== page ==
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Days of marriage

Posted by Sen on December 20, 2009

A friend asked about the ‘days of marriage’ which Abdu’l-Baha referred to in a letter to Alwyn Baker in late 1920. That led me to two letters from Abdu’l-Baha, one of them translated by Shoghi Effendi and available only in an edited form, the other not available in English in Ocean and the other search engines, and containing some remarks on philosophy, evolution and the eternity of creation. And, in the end, I also found out about the ‘days of marriage.’ Read the rest of this entry »

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The mystery of sacrifice

Posted by Sen on October 16, 2009

sealscrofts3One of the friends said:

Long ago I picked up a supposed quote from the Bab, “The mystery of sacrifice is there is no sacrifice.” Now I can’t find a source. Read the rest of this entry »

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Instant, exact and complete?

Posted by Sen on October 12, 2009

blueangelsIn a discussion group, one of the participants recalled that Shoghi Effendi had said that the requirement for appointment as a Hand of the Cause was “instant, exact and complete obedience.” It’s a familiar phrase in Bahai discourse, but is it from the words of Shoghi Effendi? Is it about the Hands of the Cause?
 
Read the rest of this entry »

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Words of Grace

Posted by Sen on September 1, 2009

Aztec_feast_2One of the Bahais asked what wording is meant by the following verse in Baha’u’llah’s Tablet of Medicine (Lawh-e Tibb):

و اذا شرعت فی الأکل فَابْتَدِئْ باسمی الأبهی
 
ثمّ اختم باسم ربّک مالک العرش و الثّری

 
When you would commence eating, begin by mentioning My Most Glorious Name (al-abha) and finish it with the Name of Thy Lord, the Possessor of the Throne above and of the earth below. (Translation by Stephen Lambden)

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Knowledge: project or process?

Posted by Sen on May 4, 2009

encyclopaediaprojectThe Bahai Encyclopaedia Project has begun to put up a selection of online articles. As of today, there are 21 articles online, so it is just a small beginning. Two are classified under “teachings and laws,” but one of these is misfiled: it is on the Letters of the Living and belongs in the history category. That leaves one article on the Bahai teachings, the one entitled ‘children.’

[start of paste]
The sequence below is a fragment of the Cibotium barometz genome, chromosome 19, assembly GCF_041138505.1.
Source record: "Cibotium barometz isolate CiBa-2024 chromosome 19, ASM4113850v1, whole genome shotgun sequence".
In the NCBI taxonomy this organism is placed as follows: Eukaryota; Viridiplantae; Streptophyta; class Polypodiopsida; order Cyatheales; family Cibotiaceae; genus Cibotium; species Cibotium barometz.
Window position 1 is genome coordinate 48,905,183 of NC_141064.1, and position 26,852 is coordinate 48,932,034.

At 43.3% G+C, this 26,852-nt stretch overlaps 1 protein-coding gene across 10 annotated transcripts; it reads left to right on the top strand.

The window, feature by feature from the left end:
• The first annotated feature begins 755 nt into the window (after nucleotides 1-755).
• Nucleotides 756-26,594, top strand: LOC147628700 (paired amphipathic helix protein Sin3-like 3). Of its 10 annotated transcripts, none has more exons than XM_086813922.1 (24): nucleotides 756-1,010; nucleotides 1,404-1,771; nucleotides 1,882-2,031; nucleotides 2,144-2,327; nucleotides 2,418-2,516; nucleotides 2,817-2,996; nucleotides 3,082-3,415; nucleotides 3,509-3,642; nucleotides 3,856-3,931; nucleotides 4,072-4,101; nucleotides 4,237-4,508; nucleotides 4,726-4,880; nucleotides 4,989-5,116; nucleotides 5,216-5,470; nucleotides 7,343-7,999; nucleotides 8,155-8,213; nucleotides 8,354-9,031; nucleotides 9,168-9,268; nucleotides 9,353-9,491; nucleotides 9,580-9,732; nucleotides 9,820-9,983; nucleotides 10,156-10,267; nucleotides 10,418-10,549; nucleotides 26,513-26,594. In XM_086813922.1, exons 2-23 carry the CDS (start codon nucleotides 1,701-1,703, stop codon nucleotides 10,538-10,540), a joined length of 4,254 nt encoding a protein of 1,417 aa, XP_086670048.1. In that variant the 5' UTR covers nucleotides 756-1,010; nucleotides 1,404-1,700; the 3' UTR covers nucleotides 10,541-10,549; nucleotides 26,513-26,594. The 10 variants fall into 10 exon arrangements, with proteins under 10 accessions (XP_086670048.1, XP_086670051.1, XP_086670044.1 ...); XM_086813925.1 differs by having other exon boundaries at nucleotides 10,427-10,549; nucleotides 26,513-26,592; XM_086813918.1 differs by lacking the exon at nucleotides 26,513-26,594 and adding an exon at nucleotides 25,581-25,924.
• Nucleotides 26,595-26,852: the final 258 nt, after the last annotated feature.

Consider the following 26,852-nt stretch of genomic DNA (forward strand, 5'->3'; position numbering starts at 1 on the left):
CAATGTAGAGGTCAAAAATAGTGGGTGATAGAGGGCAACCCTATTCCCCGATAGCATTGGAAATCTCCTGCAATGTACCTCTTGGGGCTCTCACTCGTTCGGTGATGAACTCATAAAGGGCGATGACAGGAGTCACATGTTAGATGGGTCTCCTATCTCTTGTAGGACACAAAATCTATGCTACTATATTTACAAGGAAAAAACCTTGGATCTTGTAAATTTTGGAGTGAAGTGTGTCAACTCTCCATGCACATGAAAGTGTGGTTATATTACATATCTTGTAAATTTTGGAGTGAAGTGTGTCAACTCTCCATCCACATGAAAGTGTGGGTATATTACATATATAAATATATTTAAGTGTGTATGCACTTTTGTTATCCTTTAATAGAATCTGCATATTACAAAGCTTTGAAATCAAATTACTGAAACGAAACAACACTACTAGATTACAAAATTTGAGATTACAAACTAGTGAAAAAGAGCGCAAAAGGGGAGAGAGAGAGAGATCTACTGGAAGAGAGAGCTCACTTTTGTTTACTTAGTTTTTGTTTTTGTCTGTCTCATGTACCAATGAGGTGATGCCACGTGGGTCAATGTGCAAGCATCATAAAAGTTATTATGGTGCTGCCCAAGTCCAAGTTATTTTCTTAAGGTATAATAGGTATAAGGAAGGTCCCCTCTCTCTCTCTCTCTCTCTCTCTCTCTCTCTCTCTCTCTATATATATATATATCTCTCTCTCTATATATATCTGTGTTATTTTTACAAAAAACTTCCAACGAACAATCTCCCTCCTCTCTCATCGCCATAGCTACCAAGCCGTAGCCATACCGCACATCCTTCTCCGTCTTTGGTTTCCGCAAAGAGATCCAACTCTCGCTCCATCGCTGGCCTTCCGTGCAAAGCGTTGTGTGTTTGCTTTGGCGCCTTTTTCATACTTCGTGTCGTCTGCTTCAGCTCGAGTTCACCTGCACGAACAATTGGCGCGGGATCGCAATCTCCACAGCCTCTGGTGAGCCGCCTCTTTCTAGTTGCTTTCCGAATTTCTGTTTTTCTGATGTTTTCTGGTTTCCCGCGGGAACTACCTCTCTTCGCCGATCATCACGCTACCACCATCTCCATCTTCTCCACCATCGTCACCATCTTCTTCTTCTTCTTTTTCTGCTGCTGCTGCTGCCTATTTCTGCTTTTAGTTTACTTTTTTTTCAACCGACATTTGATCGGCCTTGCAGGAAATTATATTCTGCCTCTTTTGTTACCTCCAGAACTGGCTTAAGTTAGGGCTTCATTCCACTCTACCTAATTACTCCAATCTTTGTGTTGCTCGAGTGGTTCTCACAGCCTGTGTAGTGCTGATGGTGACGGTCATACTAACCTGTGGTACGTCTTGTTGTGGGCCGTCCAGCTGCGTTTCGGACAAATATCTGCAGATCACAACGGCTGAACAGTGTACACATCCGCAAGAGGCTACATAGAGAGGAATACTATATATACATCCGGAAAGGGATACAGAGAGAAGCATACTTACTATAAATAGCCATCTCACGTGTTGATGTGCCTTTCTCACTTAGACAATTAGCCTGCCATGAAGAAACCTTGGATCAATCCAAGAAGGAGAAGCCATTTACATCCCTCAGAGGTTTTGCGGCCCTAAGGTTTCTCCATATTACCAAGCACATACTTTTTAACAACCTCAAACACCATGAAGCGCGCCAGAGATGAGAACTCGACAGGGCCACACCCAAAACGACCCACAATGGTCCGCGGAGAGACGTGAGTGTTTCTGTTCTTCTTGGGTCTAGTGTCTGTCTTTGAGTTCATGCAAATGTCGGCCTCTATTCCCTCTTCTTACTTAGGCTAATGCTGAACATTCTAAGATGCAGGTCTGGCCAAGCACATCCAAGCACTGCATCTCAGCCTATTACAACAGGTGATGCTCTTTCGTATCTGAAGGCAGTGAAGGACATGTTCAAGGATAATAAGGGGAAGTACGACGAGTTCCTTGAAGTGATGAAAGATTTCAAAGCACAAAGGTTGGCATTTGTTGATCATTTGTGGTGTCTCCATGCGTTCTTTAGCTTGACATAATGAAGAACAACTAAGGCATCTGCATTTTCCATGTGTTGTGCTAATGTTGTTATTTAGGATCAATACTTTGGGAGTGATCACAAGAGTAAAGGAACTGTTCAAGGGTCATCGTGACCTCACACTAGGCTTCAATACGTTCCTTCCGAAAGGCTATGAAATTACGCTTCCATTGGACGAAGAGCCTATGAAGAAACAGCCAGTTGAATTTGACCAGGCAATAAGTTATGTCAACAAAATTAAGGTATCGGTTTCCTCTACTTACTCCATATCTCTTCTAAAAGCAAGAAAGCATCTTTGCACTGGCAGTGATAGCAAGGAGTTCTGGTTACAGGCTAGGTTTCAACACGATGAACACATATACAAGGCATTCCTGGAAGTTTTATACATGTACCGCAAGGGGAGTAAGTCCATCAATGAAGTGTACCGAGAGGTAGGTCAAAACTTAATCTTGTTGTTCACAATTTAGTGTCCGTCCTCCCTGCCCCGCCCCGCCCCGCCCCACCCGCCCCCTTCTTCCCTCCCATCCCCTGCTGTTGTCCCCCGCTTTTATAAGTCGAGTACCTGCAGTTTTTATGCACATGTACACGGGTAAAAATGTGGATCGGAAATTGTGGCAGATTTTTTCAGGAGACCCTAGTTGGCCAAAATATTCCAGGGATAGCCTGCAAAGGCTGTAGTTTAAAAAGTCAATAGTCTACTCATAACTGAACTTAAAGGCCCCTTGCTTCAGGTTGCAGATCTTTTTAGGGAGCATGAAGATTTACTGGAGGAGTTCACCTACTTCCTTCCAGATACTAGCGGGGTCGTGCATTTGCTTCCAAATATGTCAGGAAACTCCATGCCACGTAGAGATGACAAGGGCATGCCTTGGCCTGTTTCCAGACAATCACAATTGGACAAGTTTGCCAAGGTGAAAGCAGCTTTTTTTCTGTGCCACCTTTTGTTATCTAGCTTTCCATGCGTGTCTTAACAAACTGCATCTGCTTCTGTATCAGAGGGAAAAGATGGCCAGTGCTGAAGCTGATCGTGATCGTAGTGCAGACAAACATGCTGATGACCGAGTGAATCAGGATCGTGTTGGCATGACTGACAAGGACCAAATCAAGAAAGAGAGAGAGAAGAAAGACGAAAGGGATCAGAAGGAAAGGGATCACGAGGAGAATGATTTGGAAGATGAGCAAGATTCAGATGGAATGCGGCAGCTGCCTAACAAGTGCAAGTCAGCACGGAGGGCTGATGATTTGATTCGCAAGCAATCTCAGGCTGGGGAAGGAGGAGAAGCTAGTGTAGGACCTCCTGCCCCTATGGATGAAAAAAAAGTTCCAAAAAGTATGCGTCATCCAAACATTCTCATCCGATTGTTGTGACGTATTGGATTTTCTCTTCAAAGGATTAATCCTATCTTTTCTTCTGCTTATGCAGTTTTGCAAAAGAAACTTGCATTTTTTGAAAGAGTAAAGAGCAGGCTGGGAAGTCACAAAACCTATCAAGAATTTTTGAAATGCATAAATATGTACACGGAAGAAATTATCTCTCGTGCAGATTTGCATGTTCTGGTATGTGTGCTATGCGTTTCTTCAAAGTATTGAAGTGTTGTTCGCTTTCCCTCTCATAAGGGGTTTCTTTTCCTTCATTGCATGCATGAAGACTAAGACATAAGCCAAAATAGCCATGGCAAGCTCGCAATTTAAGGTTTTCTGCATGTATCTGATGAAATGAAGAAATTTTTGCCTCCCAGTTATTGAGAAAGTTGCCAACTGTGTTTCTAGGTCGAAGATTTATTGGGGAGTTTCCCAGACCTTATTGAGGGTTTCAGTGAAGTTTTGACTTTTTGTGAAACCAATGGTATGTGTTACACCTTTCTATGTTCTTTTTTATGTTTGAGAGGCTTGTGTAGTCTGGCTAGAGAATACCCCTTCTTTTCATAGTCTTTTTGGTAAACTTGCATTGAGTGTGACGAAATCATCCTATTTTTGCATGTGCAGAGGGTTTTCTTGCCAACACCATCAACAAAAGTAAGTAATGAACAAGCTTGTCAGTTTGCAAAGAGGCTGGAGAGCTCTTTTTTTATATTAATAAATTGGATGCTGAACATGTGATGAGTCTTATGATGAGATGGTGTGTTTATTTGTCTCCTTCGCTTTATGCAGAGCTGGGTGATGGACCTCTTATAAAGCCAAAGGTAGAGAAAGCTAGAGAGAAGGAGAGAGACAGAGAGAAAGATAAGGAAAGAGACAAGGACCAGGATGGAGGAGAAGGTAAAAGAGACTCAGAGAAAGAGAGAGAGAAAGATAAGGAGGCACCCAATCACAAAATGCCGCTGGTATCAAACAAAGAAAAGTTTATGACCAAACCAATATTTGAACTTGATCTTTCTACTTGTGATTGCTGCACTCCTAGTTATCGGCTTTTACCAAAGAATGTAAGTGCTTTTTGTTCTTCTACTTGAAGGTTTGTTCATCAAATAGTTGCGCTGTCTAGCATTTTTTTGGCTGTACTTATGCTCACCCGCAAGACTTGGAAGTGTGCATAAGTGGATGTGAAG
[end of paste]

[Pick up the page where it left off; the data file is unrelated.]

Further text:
Looking down this article, I was surprised to see that even where better sources are easily available, it draws extensively on The Promulgation of Universal Peace, which is not an authentic source. In a footnote to the footnotes the Encyclopaedia editors even list Promulgation of Universal Peace among ‘scripture and other authoritative texts.’ The author and editor are clearly not aware of source-critical issues, which is not a promising start for such a project.
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The world’s a stage

Posted by Sen on April 26, 2009

One of the friends said:

polarshift1… an elderly lady once told me that Shoghi Effendi had said that the earth would “fall off its axis and spin wildly for three days”… well, I’ve searched and searched for anything even close…

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Foundations for inter-faith sharing

Posted by Sen on April 18, 2009

symbols39-starBahais have been frequent participants in inter-faith fora, and like all the participants we need to work out what our basic stance is: are we there to protect our interests and have our say; are we counting the other participants as anonymous Bahais and including them into our project; are we there to show what we have to offer that other religions do not have, and so win converts?
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It’s Friday: thank God

Posted by Sen on April 11, 2009

calendaraddon [Revised October 2019]
The wikipedia page for the Bahai Calendar state: “Like Islam, Friday is also the day of rest in the Baha’i Faith.”

That’s not true for Islam: Friday is the day on which attendance at the congregational prayers at noon in the mosque is obligatory for those Muslims who are able, but it is not a ‘day of rest’ in Islam. But what about the Bahai Faith? We do not say our obligatory prayers in congregation (although we may say them, each for himself, during the Mashriqu’l-Adhkar service, but that is another story). Do we have a day of rest, as the Wikipedia article says?
Read the rest of this entry »

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Stark choices

Posted by Sen on March 8, 2009

In a discussion on this blog, I referred briefly to Rodney Stark’s work on the dynamics of religious growth. Stark is primarily a sociologist, whose contribution to church history is to employ the statistical and analytic methods used in sociology. His book, The Rise of Christianity (1996, Princeton University Press) deals roughly speaking with the first three centuries of Christianity, and the first century of Mormonism, and offers a lot of food for thought for the Bahais.

saintsStark begins by estimating that there were 1000 Christians in the Roman Empire in the year 40. He notes that in the middle of the third century, Christians were by their own account few in number (p.5), but by the year 300 there were about 5 to 7.5 million Christians: so numerous that a few years later Constantine found it expedient to embrace the church. This has led the church in its own histories, and some scholars, to suppose that there was a mass conversion event in the late third century. But constant growth of 40% per decade, or 3.42% per year, is enough to explain these results: no mass conversion event is required. This is the same growth picture that Stark had found in his previous work on the Mormon church, which has grown hugely in 100 years without mass conversions, and it is supported by the archaeological evidence of church building sizes.